India: Divisional Patent Applications-Delhi High Court Clarifies The Scope
This is a follow-up to our previous report (see here), wherein we reported that in an appeal filed by Syngenta Limited against a refusal order of the Indian Patent Office, a Single Judge of the Delhi High Court opined on important issues related to suo moto filing of divisional applications and referred two important questions to a Division Bench of the High Court:
“(i) Does the requirement of a plurality of inventions being contained in the parent application, in order for a Divisional Application to be maintainable, apply even where the Divisional Application is filed by the applicant suo moto, and not on the basis of any objection raised by the Controller?
(ii) Assuming that the requirement of a plurality of inventions in the parent application is necessary for a Divisional Application to be maintainable, does the plurality of inventions have to be reflected in the claims in the parent application or is it sufficient if the plurality of inventions is reflected in the disclosures in the complete specifications accompanying the claims in the parent application?”
The decision of the Divisional Bench reinforces our consistent opinion to our clients to continue filing divisional applications in India in cases where a plurality of inventions are disclosed in the specification of the parent application (even if not in the claims). The Court's interpretation aligns perfectly with our comprehension and recommendations to our clients looking for a comprehensive patenting strategy for divisional applications on a global scale. The following are important findings of the Court.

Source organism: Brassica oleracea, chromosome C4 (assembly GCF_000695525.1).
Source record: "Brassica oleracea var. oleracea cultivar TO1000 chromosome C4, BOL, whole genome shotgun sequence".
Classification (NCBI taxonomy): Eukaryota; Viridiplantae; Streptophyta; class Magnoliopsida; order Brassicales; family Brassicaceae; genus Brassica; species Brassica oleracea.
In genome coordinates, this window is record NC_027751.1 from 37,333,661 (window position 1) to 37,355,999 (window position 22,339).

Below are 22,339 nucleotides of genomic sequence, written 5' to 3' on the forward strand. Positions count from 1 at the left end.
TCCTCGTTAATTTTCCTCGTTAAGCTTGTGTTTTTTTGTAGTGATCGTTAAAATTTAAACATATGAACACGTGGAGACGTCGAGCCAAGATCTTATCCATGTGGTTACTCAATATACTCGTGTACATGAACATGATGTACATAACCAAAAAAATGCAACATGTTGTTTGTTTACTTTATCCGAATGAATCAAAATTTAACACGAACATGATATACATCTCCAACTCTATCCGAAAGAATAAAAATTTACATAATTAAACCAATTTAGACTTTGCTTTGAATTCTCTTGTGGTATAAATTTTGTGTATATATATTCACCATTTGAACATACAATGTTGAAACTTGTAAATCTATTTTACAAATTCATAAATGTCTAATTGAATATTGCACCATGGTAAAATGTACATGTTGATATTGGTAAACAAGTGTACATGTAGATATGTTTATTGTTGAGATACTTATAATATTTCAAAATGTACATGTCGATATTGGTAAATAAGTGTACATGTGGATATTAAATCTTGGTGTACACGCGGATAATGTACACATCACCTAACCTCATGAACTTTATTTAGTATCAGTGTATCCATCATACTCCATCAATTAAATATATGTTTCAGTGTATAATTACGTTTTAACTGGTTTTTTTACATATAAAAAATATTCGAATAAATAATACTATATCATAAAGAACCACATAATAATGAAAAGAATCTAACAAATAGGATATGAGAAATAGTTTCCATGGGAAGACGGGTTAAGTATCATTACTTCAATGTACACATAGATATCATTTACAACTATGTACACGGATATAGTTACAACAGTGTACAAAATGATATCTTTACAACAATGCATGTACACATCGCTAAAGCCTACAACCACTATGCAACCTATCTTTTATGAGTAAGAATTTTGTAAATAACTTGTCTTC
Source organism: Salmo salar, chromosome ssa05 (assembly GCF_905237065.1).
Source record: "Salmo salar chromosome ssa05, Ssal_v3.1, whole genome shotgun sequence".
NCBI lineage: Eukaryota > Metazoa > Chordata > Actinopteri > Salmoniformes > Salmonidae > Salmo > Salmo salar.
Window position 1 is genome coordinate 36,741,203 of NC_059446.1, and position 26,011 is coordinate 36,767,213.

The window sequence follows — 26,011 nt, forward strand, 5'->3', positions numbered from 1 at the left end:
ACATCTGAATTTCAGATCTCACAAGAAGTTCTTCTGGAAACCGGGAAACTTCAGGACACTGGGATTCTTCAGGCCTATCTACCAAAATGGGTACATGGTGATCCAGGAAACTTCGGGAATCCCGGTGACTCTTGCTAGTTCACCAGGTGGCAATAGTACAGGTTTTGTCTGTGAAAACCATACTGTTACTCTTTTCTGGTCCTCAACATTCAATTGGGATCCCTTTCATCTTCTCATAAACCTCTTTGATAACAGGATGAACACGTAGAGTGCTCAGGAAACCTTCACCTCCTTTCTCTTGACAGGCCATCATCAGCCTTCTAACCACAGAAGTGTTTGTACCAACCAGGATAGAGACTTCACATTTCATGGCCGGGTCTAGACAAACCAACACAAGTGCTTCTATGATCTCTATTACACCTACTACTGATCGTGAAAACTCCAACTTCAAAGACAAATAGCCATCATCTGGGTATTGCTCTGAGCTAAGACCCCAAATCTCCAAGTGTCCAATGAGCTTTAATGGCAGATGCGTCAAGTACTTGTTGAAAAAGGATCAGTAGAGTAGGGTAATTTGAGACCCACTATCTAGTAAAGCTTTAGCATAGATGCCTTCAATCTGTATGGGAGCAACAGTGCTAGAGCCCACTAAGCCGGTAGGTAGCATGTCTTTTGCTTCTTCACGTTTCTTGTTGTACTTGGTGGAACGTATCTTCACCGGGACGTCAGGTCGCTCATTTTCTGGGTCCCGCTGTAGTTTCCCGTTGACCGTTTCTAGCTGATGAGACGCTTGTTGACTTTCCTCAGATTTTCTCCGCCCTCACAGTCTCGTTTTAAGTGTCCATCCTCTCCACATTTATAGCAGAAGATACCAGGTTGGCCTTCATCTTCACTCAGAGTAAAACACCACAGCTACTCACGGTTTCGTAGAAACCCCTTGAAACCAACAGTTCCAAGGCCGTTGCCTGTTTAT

The Division Bench held that a divisional application can be filed based on subject matter disclosed in the provisional or complete specification already filed.
Importantly, the Division Bench went beyond the interpretation of the Single Judge and noted that on due consideration of Section 16, it is not possible to find or perceive an intended distinction or dichotomy with respect to the filing of Divisional Applications based on whether the same is filed suo moto or is activated by an objection that may be raised by the Controller.
Thus, the Division Bench concluded that irrespective of whether the Application is filed by the applicant suo moto or to remedy an objection raised by the Controller, the Divisional Application could well be maintained in either of those situations, subject to the plurality of inventions being evidenced from the disclosures made in either the provisional or the complete specification.
The present decision comes as a big relief to Applicants and overturns all previous decisions that offered a restrictive approach to filing of Divisional applications in India.